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Multinodular interdigitating plantar fibroma: A case study and literature review

Colin T. Graney

Baylor Scott & White Memorial Hospital, 2601 Thornton Lane Temple, TX 76502, USA

E-mail : bhuvaneswari.bibleraaj@uhsm.nhs.uk

Marcus A. Baxter

Baylor Scott & White Memorial Hospital, 2601 Thornton Lane Temple, TX 76502, USA

DOI: 10.15761/SRJ.1000103

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Abstract

Plantar fibromas are a common soft tissue mass that is frequently encountered by a foot and ankle surgeon. Plantar fibromas are typically thought of as a benign, firm, single or multinodular mass within the plantar fascia. There are several additional medical conditions that have been said to be affiliated with plantar fibromas including Dupuytren’s contracture, Peyronie’s disease, and even epilepsy. Plantar fibromas have been well documented in the past regarding surgical versus nonsurgical treatment as well as complications due to a high recurrence rate. The purpose of this case study and literature review is to evaluate the tumor staging in regards to surgical complications, imaging, recurrence, and histological findings upon excision, as well as present a rare case of an advanced interdigitating multinodular plantar fibroma.

Key words

plantar fibroma, recurrence, foot

Introduction

Plantar fibromas have been well described in the literature regarding a typical appearance, however there have been several varying opinions about the treatment and classification about the common soft tissue tumors. The first report of surgical excision for plantar fibromatosis occurred in 1822 by Sir Astley Cooper [1] where he would release the fascia and splint the digit to hold the release and prevent recurrence, but it wasn’t until 50 years later where Madelung first reported an isolated mass and this disease became known as Ledderhose disease [2]. The involvement of a plantar fascial tumor was previously believed to be a component of a Dupuytren’s diathesis including multiple sites in the body most notably the hand, penis, and knuckle pad [3]. More commonly Dupuytren’s contracture is referred to as a palmar fascial cord thickening that may result in a mass or contracture of a digit. Peyronie’s disease, like Dupuytren’s contracture involves the underlying fascia, however results in a bend or curve of the penis [4].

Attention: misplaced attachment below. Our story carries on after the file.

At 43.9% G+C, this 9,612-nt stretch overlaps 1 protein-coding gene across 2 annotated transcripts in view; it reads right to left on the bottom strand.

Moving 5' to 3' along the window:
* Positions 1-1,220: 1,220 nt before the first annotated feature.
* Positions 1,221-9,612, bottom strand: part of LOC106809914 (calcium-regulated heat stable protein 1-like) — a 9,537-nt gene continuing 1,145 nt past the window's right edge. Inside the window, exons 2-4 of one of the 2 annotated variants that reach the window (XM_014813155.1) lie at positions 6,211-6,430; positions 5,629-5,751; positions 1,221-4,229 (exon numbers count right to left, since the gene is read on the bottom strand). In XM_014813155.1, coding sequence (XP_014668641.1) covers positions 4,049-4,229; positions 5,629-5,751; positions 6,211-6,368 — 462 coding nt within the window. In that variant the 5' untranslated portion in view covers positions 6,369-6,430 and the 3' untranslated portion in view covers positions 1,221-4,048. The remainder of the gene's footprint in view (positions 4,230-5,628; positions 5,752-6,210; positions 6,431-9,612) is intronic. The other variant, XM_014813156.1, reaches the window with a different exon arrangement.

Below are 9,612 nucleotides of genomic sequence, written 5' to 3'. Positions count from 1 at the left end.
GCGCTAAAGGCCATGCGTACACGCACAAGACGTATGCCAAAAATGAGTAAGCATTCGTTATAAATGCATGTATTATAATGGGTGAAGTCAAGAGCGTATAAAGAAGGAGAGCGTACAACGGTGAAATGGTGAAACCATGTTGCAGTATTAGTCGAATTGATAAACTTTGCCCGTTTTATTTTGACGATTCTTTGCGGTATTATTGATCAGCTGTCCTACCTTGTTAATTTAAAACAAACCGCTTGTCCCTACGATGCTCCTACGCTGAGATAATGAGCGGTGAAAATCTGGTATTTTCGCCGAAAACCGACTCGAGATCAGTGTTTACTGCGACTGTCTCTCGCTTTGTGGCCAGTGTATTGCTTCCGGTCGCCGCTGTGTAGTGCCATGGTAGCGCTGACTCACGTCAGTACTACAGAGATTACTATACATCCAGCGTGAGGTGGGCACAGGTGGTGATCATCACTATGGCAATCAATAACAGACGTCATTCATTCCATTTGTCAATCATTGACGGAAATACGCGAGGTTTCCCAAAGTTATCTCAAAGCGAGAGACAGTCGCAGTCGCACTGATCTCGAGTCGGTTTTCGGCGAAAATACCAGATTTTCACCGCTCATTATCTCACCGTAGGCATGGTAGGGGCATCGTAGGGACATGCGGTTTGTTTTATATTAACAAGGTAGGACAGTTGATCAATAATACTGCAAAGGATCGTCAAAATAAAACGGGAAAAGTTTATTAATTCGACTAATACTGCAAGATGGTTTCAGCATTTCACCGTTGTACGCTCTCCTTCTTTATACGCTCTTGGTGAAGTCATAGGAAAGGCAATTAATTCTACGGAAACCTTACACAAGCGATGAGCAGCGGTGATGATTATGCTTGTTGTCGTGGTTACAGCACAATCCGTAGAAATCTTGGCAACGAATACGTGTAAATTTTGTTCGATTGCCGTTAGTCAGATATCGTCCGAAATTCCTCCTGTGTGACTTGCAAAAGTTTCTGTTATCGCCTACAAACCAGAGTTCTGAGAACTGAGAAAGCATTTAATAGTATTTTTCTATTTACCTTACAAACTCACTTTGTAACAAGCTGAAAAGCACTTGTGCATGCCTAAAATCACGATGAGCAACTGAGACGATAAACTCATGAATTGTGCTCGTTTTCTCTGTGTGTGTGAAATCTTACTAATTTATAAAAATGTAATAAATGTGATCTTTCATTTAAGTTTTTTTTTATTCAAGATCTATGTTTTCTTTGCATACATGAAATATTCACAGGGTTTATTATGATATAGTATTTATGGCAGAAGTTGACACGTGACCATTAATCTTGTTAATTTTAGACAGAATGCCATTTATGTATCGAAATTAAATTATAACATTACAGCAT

An isolated plantar fibroma has been shown to be frequently benign, possibly bilateral thickening of the plantar fascia. Rarely the mass can become locally invasive affecting the surrounding fat, muscle, skin, and even neurovascular structures [5,6]. Men are affected more frequently than women and the lesions are most common between the ages of 50-60 [7,8]. Family history can include familial bowel cancers, polyposis coli, alcoholism, as well as epileptics currently on phenytoin [9,10]. Epilepsy treated with phenytoin may exhibit a higher occurrence due the drug’s ability to inhibit cellular production of collagenase by 50%-60% [10]. Although primarily a clinical diagnosis several differential diagnoses (Table 1) can be considered. Clinical history as well as the progression of the lesion and remote locations of potential masses may play a critical role in the proper and rapid diagnosis.

Table 1. Differential diagnoses for soft tissue masses of the foot.

Lipoma

Inclusion Cyst

Fibrosarcoma

Neurolemmoma

Ganglion

Neurofibroma

Callosity

Chondroma

Cicatrix / Keloid

Melanoma

Leiomyoma

Rhabdomyosarcoma

Clear cell Sarcoma

Synovial Sarcoma

Liposarcoma

Giant cell tumor of tendon sheath

Rheumatoid nodule

Granuloma annulare

Sporotrichosis

Sweat gland Carcinoma

Plantar fibromas will typically present as a palpable, well adhered, slowly enlarging, firm to rubbery, nontransilluminating mass on the plantar foot [11,12]. These masses have been described to have the potential to extend into the intermetatarsal components of the forefoot as well as into the tarsal cana [13]. These types of plantar fibromas can be a more aggressive variant of a plantar fibroma or have the term desmoplastic fibroma [11]. Allen subdivided classes of fibromatoses which included desmoplastic fibromatosis and defined it as an aggressive, large, deep seated, musculo-aponeurotic mass [14]. Clinically the mass is nonpainful, however the mass can become a space occupying lesion causing neural irritation leading to paresthesias [9]. Enneking, et al. described a classification system that discussed the aggressiveness of the mass into three stages regarding the location (Table 2) [12]. Haedicke clarified the natural history of the disease into three stages, including a proliferative, active (Involutional), and residual phase (Table 3) [3].